CALIFORNIA — If you build it, will they come? That’s the question California is trying to answer about high-occupancy vehicle lanes, which are expected to make up the majority of new highway investments in the state for the next two decades.
HOV lanes, intended to inspire carpooling, are designed to alleviate traffic congestion by maximizing the people-carrying capacity of California highways, according to the state’s Department of Transportation, but it’s possible they could have the opposite effect.
“Economists and transportation engineers have long observed roadway capacity creates its own demand,” said Lucas Davis, one of two professors at the University of California-Berkeley investigating the impacts of HOV and toll lane expansion projects on traffic flows.
Called “induced travel,” it’s the fundamental law of traffic congestion. “When a good has a low price, people will consume more of it than when a good has a high price,” Davis said. “Just like other goods, travel is something of value, and if you make the price of travel lower, then people want to consume more of it.”
Increased travel speeds decrease the price of travel and lead to increased travel overall, he said. The UC Berkeley research, presented during a California Air Resources Board seminar this week, was designed to measure the speed and traffic-flow effects of freeways that recently underwent lane expansions, including high-occupancy vehicle lanes.
Two of the ten most congested cities in the United States are in California: San Francisco and Los Angeles. In both cities, an average adult spends more than 100 hours a year stuck in traffic. So the UC Berkeley researchers focused on four-lane capacity enhancement projects in the Bay Area and Southern California, including the 215 freeway in San Bernardino County and 405 in L.A.
In 2010, the 215 was expanded from three lanes to five, with one general-purpose lane and one HOV lane added in each direction at a cost of $723 million. The 405 was expanded from seven lanes to eight in 2014, adding a new HOV lane in the northbound direction at a cost of $1 billion. The 405 was the only one of the four sites the UC Berkeley team studied that was a pure HOV lane expansion without any general-purpose lanes.
The researchers collected data on traffic speeds and traffic flows using California Department of Transportation vehicle detection monitors. Collecting samples during five-minute periods over comparable times of the year, week, and day both before and after the expansion, they analyzed speeds and traffic flows shortly after the highway construction was completed to ensure they were capturing the lane expansion as the causal effect for any changes.
Before the lane expansion, northbound travel during the afternoon on the 215 freeway was often below 30 mph, but afterward, “the delays basically go away, and you’re up to near free flow with travel of 60 to 65 mph,” Lucas Davis said. The expansion was associated with a 33 mph increase in average speeds. Traffic flows increased 41% in all lanes.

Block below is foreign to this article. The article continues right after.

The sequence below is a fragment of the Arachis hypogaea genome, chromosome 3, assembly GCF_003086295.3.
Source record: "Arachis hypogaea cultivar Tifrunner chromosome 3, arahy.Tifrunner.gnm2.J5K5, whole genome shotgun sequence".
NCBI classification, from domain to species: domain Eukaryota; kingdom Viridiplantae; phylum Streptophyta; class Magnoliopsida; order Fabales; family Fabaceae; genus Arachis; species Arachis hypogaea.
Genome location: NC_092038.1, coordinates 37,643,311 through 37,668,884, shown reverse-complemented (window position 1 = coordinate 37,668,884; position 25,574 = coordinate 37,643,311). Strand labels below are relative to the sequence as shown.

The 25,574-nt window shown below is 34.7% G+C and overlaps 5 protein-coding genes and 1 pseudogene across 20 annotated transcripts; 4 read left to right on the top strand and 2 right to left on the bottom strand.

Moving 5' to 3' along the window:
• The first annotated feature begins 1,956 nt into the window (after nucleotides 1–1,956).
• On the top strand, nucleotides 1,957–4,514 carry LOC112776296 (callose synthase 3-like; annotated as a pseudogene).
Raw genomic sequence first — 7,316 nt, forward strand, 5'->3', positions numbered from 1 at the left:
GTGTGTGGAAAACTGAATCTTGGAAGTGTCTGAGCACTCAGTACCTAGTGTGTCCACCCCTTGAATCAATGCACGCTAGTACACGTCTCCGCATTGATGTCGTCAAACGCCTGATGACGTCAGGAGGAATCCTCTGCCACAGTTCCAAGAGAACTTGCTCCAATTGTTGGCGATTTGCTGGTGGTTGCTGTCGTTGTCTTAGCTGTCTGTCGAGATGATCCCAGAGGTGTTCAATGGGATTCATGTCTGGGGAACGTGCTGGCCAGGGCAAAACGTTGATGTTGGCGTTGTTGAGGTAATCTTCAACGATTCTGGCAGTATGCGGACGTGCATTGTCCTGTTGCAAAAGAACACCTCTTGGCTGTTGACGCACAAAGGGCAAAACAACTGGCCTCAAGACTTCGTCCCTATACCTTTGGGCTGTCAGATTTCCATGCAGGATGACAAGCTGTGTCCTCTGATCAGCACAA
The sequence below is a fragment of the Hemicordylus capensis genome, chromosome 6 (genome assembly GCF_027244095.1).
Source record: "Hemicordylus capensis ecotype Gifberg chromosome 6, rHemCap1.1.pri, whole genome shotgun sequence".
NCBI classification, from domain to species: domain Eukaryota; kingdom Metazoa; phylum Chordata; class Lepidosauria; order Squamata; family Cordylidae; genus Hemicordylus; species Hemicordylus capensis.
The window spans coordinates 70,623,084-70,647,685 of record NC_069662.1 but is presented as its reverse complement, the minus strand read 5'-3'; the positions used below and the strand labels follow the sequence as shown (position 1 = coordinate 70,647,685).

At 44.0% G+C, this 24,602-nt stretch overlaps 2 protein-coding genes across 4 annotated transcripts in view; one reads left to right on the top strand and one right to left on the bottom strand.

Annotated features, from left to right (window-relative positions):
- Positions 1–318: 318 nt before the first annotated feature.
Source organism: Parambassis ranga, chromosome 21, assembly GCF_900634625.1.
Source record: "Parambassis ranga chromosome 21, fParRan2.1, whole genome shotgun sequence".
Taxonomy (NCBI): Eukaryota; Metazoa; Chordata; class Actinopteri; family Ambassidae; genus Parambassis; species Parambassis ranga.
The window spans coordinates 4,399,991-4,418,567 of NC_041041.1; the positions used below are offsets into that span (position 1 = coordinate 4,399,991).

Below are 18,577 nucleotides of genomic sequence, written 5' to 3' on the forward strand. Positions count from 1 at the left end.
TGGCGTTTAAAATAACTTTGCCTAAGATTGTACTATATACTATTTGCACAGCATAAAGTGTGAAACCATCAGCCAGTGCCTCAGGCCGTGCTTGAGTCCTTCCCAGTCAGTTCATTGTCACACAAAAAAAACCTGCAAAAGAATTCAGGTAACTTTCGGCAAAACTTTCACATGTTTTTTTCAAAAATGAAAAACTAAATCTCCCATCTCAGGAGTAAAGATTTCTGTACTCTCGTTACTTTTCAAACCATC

On the 405, which suffers from heavy traffic at all times of day, not only during rush hour, the researchers said, speed increases were not very dramatic, increasing just 1 mph between 6 and 9 a.m. and 2 mph between 3 and 5 p.m., but “it’s consistent with expansion increasing speeds, which is what you would expect,” Davis said.
The researchers noted that before the 405 expansion in 2013, afternoon speeds in the HOV lanes were no higher than the general lanes, “so there’s no incentive to carpool from a time-savings perspective because the HOV lane is just as congested as the general purpose lane,” said UC Berkeley researcher Michael Anderson.
But a year after the project was completed, in 2015, HOV lane speeds increased during peak hours.
“With double the number of carpool lanes, you have the desired effect of an incentive to carpool,” Anderson said, adding that traffic flows across all lanes increased 11% in the mornings and 13% in the afternoons.
Whether the increased traffic flows on the 215 and 405 led to new demand, Anderson said the data was only clear with the 405.
“I don’t want to say if it’s new travel, but what you’re seeing there, that’s people who are new to the HOV lane,” he said.
Anderson and Davis said there are limitations to their research. Looking only at the short-term impacts of HOV lane expansions, it does not capture changes over time, including any behavioral or land-use decisions that may be made as a result of a freeway being improved, nor does it account for future technologies such as electric and automated vehicles that might affect roadway usage.
Both researchers said more research needs to be done, “but our estimates are some of the first evidence for non-general-purpose lane expansions,” Davis said. “We’re finding that behavior at these [HOV] sites is consistent with behavior previously observed for general-purpose lanes.”
As for whether their findings are an indictment, or a confirmation, of the theory that if you build a freeway expansion, traffic demand will eventually increase enough that whatever congestion relief they initially provided will be gone because of such induced demand, Anderson said. “It will take many years to get enough induced demand to saturate some of these capacity expansions, so we don’t view our results as being either affirming or inconsistent with that theory,” he said.